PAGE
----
At age 22 I was just getting a formal diagnosis of major depressive disorder. In retrospect, I realize that I experienced my first depressive episode when I was 19 but it was not until age 22, that my ability to function completely broke down. Over the next two years, I became increasingly isolated while a pain that I can only describe as what I imagined it would feel like to be outside in a hail storm with no skin pervaded my entire being. My ability to envision a future ceased and then slowly, slowly entered those early suicidal thoughts. The idea that death would be a relief (from all this pain) became a common refrain.
Lizabeth Schuch is a thoughtful and engaging woman with whom I’ve become acquainted over the past few years. We met just as I was embarking upon my current journey in patient advocacy within the greater Washington, DC community. Diagnosed with bipolar disorder at the age of 17, Lizabeth went on to graduate from the University of Pittsburgh with a Bachelor’s Degree in sociology and a minor in psychology. She recently left the storied life of pharmaceutical sales to pursue her passion as an advocate full-time. Her professional and personal experiences make her especially qualified for her new role. I was happy to take the opportunity to talk with Lizabeth about mental illness and her work.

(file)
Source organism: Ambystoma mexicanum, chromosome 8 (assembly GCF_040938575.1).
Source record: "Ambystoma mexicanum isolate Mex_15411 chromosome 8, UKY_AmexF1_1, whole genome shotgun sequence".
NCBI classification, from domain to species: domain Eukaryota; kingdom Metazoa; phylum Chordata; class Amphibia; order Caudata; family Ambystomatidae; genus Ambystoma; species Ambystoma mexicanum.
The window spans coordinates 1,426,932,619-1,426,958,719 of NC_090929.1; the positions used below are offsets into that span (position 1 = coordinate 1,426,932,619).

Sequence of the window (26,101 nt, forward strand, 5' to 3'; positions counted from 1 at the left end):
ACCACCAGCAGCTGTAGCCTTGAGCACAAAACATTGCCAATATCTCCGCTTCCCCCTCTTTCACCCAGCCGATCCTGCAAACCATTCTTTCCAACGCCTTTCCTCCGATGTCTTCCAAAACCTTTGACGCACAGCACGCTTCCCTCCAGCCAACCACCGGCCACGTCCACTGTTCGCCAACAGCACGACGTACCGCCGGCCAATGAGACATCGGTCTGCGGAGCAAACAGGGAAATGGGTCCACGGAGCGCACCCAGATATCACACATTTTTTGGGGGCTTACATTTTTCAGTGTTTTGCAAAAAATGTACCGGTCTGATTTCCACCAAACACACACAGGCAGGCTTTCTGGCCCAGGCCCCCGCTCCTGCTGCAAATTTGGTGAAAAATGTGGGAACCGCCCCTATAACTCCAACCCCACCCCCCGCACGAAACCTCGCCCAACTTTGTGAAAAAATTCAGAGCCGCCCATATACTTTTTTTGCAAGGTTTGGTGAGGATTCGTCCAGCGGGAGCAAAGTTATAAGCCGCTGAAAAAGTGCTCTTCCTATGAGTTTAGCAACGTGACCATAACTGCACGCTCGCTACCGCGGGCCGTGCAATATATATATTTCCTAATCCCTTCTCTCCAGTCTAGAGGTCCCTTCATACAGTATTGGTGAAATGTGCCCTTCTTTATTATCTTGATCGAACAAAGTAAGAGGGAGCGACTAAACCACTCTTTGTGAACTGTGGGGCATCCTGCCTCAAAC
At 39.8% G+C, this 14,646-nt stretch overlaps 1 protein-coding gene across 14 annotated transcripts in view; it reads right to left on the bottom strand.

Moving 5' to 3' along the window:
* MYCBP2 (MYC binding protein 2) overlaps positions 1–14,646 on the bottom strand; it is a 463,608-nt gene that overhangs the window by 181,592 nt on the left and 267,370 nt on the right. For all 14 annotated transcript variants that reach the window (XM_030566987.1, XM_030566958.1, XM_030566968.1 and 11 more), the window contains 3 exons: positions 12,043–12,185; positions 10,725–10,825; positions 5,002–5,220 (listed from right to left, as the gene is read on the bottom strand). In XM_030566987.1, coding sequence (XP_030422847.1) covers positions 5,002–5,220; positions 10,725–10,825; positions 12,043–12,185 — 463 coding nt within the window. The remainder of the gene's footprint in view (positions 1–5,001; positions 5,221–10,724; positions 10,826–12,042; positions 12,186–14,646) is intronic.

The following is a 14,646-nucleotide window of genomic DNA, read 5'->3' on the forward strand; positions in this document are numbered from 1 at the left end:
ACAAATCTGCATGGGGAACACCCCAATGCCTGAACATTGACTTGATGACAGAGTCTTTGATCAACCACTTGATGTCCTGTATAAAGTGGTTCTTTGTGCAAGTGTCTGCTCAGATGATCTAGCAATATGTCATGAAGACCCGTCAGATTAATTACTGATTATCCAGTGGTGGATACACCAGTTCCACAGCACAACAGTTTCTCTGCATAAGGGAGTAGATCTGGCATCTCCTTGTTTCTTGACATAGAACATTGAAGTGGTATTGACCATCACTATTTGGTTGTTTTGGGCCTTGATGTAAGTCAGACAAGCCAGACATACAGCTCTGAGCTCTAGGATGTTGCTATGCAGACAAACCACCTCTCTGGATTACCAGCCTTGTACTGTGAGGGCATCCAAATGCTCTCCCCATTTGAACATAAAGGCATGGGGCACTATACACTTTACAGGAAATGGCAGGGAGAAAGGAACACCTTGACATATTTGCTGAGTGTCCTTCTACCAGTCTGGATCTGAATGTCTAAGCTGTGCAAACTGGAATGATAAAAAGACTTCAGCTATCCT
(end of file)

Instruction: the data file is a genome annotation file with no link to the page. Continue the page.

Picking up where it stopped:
“There is a lot of resiliency with these illnesses, I don’t know that people acknowledge how hard we have to work. We are fighting a battle!” Lizabeth Schuch
Last Monday, it was my distinct honor to become one of the latest members of The Walking Gallery, a patient advocacy movement conceived by Regina Holliday. My story is depicted in painting #159 “No Small Matter.”
Anger is a natural aspect of grief, loss and mourning but when you are a homicide survivor (or someone who has lost a loved one to murder) anger takes on added characteristics. Literature on anger underscores the importance of identifying your anger and then finding healthy ways to channel that anger so that it doesn’t ultimately destroy you—psychologically or physically. Since the death of my brother, I have become intimately familiar with anger. I’ve come to know it in ways I wouldn’t wish upon anyone.